US ‘closely monitoring’ national security threat from Russian anti-satellite weapon

White House says the Russian anti-satellite weapon is not currently active and cannot be used against on anything earth-bound

Andrew Feinberg
Thursday 15 February 2024 20:44 GMT
Russia’s nuclear capabilities in space draw US concerns

The United States is “closely monitoring” Russian efforts to develop a new “anti-satellite” weapons capability that so alarmed the leader of the House Intelligence Committee that he went public and described it as a “national security threat,” according to National Security Council spokesperson John Kirby.

The House Intelligence panel chairman, Ohio Representative Mike Turner, drew attention to the threat earlier on Wednesday when he issued an unusually cryptic statement on the “serious national security threat” and called on Mr Biden to “declassify all information relating to this threat so that Congress, the Administration, and our allies can openly discuss the actions necessary to respond to this threat”.

According to ABC News, two sources described the threat at issue as emanating from Russia and involving plans to potentially use space-based nuclear weapons for anti-satellite purposes.

Mr Kirby did not say whether the threat in question was nuclear-based, but he did confirm to reporters at Thursday’s White House press briefing that the threat raised by Mr Turner is “related to an anti-satellite capability that Russia is developing” and confirmed that the weapon in question is “space-based” and if deployed would represent a violation of the 1967 Outer Space Treaty to which both the United States and Russia are signatories.

He took pains to stress that the weapon was not one that Russia could use at this time.

“This is not an active capability that’s been deployed. And though Russia’s pursuit of this particular capability is troubling, there is no immediate threat to anyone’s safety,” he said.

“We are not talking about a weapon that can be used to attack human beings or cause physical destruction here on Earth. That said, we’ve been closely monitoring this Russian activity and we will continue to take it very seriously”.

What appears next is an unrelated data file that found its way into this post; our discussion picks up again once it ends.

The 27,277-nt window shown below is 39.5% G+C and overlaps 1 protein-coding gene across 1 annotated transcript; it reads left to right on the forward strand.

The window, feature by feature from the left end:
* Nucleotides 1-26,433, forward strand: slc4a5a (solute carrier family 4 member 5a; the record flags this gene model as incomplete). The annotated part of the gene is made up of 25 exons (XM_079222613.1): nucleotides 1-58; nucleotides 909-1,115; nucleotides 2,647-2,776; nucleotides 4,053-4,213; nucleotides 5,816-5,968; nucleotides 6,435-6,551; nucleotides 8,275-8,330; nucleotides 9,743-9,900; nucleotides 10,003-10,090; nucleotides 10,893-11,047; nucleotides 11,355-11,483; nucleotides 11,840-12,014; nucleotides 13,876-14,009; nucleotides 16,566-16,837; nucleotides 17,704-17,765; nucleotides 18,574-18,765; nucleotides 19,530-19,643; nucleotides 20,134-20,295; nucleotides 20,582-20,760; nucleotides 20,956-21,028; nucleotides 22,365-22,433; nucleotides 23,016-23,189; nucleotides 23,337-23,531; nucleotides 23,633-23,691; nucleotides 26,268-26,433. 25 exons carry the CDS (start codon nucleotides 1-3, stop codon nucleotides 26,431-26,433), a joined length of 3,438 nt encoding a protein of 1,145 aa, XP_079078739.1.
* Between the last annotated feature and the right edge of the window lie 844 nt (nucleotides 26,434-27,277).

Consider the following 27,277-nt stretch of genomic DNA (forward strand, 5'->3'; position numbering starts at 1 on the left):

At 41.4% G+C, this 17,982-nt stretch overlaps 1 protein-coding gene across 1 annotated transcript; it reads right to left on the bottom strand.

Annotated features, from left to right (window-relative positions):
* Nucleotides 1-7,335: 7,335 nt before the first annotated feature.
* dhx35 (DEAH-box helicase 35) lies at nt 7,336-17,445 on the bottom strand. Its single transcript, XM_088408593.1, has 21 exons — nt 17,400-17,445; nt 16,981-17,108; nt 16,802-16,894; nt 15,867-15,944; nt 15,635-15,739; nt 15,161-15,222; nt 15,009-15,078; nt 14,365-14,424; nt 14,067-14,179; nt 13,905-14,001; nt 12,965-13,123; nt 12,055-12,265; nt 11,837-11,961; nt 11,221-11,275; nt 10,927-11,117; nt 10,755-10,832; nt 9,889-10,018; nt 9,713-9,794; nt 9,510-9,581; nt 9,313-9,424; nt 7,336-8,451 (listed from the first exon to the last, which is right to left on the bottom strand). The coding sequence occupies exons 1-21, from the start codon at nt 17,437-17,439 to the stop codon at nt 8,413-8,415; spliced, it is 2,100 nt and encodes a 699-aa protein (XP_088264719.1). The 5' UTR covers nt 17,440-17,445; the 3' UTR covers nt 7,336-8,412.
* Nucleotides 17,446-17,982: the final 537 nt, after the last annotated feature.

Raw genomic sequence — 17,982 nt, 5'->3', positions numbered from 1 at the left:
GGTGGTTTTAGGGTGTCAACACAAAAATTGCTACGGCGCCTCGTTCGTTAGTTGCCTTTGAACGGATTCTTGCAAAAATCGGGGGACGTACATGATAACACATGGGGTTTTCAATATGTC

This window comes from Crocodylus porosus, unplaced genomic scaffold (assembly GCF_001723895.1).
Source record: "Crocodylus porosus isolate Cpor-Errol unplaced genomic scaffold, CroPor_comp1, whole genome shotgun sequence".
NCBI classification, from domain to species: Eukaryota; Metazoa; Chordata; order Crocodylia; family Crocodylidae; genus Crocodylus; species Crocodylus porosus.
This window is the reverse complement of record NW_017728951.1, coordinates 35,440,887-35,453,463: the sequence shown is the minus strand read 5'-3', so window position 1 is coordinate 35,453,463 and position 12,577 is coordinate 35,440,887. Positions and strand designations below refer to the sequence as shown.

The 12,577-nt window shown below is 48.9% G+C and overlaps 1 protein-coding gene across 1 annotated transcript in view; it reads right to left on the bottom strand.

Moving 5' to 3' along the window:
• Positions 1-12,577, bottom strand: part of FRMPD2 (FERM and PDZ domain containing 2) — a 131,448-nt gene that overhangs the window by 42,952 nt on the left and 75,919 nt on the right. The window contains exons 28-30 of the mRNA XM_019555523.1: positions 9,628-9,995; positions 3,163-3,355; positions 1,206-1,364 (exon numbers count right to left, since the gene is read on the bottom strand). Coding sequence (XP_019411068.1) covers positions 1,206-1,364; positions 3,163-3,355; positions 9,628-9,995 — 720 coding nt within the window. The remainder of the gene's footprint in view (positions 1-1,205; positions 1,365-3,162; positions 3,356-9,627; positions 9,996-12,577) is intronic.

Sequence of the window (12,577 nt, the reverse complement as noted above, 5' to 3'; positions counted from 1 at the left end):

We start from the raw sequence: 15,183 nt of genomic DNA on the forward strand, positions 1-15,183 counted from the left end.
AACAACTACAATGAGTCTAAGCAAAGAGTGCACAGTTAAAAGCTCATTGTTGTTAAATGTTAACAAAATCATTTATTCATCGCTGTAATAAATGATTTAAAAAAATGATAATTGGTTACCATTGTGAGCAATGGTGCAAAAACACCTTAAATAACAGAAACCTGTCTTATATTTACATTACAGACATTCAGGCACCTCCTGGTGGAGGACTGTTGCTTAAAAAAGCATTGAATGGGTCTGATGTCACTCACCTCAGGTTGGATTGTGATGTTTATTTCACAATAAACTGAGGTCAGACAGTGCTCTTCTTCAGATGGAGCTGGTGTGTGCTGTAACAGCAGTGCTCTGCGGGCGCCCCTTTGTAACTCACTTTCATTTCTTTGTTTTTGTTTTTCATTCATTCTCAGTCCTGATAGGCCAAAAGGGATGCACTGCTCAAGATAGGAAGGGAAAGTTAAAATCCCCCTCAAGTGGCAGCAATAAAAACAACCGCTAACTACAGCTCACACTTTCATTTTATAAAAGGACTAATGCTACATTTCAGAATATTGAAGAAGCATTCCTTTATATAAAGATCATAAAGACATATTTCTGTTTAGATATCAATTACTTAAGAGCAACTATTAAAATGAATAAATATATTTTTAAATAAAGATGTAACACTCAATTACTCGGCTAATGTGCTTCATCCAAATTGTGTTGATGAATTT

Mr Kirby told reporters the president has been kept “fully ... and regularly informed” on the developments related to this Russian capability by his national security team, and he stressed that Mr Biden has “directed a series of initial actions” in response, including “additional briefings to congressional leaders, direct diplomatic engagement with Russia, with our allies and our partners as well and with other countries around the world who have interests at stake”.

While White House officials have briefed Mr Turner, House Intelligence Committee ranking member Jim Himes, House Speaker Mike Johnson and Minority Leader Hakeem Jeffries on the threat, and Mr Turner has in turn allowed each member of the House to view the classified intelligence at issue, Mr Kirby said the Biden administration would not be taking immediate action to declassify the intelligence that Mr Turner thrust into the public eye on Wednesday.

He told reporters that the US Intelligence Community has “serious concerns about a broad declassification of this intelligence,” and he explained that intelligence officials believe “private engagement” would be a better course of action than working swiftly to declassify and publicise the information at issue.

“We make decisions about how and when to publicly disclose intelligence in a careful, deliberate and strategic way, in a way that we choose,” he said. “We’re not going to be knocked off that process, regardless of what in this particular case has found its way into the public domain”.

He added that the administration would “continue to keep members of Congress as well as our international partners and all of you and the American people as fully informed as possible”.

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